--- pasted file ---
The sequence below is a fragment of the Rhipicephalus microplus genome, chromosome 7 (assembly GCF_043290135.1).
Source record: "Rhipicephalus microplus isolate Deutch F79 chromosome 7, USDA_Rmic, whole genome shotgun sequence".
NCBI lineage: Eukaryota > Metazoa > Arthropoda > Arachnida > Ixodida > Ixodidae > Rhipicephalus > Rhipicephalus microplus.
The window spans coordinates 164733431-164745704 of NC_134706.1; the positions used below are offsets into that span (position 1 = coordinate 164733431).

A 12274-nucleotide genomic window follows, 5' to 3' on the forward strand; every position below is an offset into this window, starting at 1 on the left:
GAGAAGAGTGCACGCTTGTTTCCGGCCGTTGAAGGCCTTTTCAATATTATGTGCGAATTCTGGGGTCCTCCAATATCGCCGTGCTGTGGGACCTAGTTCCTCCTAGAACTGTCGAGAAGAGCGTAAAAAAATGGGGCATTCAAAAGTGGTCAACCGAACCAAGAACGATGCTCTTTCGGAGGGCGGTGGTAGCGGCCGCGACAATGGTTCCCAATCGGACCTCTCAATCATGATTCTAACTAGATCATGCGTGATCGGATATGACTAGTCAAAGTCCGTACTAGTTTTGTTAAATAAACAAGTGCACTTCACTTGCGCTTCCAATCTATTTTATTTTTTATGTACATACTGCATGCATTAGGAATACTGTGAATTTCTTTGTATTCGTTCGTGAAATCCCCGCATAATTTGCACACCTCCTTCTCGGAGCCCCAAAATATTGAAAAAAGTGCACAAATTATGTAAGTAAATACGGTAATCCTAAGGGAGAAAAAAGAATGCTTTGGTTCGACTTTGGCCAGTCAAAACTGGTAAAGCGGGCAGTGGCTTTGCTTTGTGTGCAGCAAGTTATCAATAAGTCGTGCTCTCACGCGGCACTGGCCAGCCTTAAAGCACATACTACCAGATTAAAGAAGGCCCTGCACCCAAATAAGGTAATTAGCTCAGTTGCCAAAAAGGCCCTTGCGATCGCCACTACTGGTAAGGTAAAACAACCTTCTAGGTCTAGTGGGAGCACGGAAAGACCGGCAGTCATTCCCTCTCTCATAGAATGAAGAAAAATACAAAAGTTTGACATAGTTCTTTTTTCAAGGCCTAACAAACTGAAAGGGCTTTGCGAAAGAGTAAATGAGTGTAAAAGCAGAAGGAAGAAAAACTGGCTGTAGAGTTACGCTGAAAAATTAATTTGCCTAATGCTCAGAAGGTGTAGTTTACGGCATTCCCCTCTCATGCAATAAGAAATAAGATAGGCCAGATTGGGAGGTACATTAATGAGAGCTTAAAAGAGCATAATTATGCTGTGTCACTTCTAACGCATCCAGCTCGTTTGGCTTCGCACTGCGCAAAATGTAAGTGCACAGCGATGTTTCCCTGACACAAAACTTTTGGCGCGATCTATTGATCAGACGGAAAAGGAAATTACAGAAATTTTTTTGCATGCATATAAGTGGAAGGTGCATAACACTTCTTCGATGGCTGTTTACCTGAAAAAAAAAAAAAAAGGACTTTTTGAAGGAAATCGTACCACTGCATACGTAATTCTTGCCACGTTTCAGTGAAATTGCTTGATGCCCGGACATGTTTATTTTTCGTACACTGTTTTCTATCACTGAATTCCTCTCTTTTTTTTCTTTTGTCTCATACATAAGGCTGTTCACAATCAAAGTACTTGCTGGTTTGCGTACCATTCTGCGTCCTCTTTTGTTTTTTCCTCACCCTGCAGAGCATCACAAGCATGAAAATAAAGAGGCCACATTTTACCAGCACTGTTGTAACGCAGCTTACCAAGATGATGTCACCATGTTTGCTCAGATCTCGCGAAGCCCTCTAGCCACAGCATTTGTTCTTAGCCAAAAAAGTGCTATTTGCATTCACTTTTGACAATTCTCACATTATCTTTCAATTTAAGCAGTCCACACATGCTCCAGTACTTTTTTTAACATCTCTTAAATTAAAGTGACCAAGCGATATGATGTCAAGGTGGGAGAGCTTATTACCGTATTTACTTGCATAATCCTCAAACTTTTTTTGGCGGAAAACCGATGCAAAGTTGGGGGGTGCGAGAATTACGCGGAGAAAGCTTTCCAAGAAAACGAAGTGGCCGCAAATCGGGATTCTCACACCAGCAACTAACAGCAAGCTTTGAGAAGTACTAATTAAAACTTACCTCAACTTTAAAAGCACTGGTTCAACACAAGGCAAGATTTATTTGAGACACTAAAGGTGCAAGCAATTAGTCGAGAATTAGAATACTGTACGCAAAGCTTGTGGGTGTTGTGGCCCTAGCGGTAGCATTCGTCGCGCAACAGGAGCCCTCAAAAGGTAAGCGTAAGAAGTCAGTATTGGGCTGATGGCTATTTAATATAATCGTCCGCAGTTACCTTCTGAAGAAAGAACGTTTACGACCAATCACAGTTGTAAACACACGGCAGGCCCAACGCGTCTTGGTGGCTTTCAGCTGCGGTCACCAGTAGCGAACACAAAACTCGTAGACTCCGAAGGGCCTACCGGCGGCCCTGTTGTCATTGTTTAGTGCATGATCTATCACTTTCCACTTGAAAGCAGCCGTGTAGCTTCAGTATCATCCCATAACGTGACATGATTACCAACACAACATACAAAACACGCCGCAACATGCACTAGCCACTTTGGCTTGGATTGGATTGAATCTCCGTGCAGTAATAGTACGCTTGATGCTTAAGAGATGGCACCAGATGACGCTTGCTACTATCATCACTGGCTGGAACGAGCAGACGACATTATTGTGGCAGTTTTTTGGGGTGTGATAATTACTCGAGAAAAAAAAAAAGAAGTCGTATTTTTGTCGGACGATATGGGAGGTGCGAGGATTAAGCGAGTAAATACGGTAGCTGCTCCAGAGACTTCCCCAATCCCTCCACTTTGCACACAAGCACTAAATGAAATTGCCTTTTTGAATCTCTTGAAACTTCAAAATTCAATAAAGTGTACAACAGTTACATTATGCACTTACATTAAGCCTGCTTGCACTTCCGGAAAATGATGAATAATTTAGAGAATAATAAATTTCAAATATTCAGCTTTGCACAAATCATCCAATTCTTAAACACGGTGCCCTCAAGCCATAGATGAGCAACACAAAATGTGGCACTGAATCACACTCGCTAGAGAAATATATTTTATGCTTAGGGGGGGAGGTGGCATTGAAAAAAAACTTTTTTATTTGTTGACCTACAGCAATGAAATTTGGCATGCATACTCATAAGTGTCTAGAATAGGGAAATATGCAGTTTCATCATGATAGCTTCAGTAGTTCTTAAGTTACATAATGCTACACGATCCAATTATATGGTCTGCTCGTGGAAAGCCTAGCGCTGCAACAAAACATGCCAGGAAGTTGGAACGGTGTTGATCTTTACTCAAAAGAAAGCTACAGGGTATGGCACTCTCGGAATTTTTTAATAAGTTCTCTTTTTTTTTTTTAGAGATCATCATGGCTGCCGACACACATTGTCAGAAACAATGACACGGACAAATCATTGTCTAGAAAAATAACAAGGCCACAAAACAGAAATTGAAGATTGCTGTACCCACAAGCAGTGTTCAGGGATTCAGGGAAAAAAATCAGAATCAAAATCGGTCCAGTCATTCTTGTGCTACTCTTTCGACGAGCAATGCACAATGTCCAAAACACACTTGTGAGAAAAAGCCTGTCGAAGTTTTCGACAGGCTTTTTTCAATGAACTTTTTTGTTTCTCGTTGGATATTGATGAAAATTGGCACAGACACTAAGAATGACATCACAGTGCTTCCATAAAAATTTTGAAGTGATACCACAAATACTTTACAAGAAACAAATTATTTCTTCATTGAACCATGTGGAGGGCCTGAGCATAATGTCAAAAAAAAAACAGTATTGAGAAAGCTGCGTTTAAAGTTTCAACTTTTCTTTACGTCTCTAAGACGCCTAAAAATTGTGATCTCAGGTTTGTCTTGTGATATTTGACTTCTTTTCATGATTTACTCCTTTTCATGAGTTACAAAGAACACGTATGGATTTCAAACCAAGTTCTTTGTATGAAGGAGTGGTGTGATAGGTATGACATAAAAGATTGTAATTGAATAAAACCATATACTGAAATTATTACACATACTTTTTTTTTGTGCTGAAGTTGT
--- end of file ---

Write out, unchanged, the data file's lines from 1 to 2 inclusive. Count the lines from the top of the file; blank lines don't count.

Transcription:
The sequence below is a fragment of the Rhipicephalus microplus genome, chromosome 7 (assembly GCF_043290135.1).
Source record: "Rhipicephalus microplus isolate Deutch F79 chromosome 7, USDA_Rmic, whole genome shotgun sequence".